Samaria Rice from the beginning wanted Timothy Loehman and Frank Garmback criminally prosecuted. Attorney David Malik filed a civil claim when he learned he was about to be fired. There are specific Ohio laws with nuances to them that determine whether or not a police officer’s acts “under the color of law” were lawful. Lawyers and social justice warriors don’t know or take the time to learn them. They know how to get paid. Not justice. Every family whose loved one’s life has been lost because of constitutionally non-compliant policing has not lost them under the same circumstances. Each of the nation’s states have different laws and standards for police training, indemnification, open access to records, labor laws, structures of government and “rights” that there is no one solution fits all truth. Samaria Rice says the profiteering social justice warrior celebrities are in the way of justice.

On a website called blmchapterstatement.com, a letter was promoted by 8 BLM chapters demanding accountability from Cullors and Khan; and asking donors to donate directly to the chapters and not to Black Lives Matter Global Network or its BLM Political Action Committee and BLM Grassroots.  A letter  titled “It’s time for accountability” accuses Cullors-Khan of being undemocratic” which she’s already admitted she’s not as a “trained Marxist.”  Under Communism leaders operate in secret.  There’s no such thing as “open government.”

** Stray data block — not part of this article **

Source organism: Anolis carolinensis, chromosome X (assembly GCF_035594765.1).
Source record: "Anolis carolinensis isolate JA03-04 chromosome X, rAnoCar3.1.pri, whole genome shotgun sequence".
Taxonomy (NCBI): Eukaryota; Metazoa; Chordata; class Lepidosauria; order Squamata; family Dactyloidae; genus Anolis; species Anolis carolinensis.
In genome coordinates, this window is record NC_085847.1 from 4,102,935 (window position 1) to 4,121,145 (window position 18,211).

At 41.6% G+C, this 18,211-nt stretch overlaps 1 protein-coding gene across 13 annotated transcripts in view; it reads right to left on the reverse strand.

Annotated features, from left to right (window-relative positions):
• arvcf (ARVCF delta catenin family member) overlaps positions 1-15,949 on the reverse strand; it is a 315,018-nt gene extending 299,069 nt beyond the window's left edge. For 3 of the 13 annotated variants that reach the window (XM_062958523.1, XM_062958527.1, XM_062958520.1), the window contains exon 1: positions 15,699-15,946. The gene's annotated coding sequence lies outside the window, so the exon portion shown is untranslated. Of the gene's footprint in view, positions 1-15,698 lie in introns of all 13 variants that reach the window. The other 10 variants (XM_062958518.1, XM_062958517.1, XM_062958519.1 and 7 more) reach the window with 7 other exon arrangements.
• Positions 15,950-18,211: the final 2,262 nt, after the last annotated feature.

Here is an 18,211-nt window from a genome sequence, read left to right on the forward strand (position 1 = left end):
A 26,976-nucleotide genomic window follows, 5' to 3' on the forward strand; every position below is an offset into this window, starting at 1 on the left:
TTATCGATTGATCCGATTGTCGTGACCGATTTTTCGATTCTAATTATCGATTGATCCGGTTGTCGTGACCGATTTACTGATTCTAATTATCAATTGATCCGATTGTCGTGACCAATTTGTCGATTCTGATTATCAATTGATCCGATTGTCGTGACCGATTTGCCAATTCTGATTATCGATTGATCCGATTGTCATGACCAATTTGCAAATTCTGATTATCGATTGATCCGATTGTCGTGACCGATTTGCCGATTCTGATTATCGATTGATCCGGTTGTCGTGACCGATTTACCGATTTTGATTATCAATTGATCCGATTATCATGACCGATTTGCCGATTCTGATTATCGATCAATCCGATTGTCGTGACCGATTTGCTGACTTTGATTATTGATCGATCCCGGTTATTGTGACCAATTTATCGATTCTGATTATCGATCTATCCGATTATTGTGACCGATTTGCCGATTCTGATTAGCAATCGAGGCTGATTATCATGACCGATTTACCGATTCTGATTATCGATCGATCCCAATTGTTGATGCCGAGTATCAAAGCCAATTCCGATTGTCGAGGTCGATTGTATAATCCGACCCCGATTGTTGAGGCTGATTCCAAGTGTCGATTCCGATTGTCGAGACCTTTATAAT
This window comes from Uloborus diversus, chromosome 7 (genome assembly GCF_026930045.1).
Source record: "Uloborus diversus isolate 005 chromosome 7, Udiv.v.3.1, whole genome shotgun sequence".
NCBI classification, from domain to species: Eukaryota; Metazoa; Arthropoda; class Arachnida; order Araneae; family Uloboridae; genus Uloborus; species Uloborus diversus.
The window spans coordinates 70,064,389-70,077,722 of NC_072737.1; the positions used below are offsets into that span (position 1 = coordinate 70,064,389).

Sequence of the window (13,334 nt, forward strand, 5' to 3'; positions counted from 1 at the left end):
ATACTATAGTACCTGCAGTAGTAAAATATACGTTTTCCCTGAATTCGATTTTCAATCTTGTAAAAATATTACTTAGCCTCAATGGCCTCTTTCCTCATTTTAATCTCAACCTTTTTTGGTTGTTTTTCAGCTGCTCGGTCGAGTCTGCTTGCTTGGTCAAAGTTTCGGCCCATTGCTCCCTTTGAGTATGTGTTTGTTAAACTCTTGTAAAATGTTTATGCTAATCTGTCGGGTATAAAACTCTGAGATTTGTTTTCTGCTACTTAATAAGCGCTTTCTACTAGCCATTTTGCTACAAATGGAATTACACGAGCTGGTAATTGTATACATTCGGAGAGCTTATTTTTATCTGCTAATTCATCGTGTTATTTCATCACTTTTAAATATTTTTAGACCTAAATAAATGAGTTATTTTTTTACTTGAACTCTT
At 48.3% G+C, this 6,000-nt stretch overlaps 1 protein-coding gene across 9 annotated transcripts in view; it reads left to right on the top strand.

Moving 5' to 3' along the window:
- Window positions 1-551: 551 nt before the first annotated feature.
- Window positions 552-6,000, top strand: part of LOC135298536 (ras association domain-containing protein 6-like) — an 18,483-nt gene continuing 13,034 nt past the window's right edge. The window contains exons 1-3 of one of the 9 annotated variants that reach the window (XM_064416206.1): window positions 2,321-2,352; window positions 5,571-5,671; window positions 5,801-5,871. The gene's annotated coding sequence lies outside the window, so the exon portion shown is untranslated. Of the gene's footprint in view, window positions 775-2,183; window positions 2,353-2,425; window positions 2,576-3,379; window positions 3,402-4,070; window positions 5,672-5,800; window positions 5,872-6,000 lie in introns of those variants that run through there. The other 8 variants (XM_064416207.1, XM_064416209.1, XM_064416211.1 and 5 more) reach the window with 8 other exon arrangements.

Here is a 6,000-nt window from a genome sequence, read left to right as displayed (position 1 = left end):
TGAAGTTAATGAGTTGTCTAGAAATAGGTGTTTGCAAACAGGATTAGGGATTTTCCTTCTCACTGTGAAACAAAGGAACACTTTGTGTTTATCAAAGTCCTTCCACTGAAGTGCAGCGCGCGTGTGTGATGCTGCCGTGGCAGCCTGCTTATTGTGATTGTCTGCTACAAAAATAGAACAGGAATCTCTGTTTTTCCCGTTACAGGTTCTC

Nafi said the Cleveland BLM chapter would also prefer that donations for its efforts be directed locally instead of to Cullors’ BLM Global Network, BLM Global and the BLM PAC.  He said local chapters have no knowledge if Cullors and Khan are investing in more real estate, securities and benefits for themselves.  Neither does the contributing donor.

Nafi sees in Cullors, Khan, Mallory and others nothing more than selfish individuals chasing “celebrity” as a lifestyle off the misery of others.  He described Mallory’s deal with General Motors as disgraceful.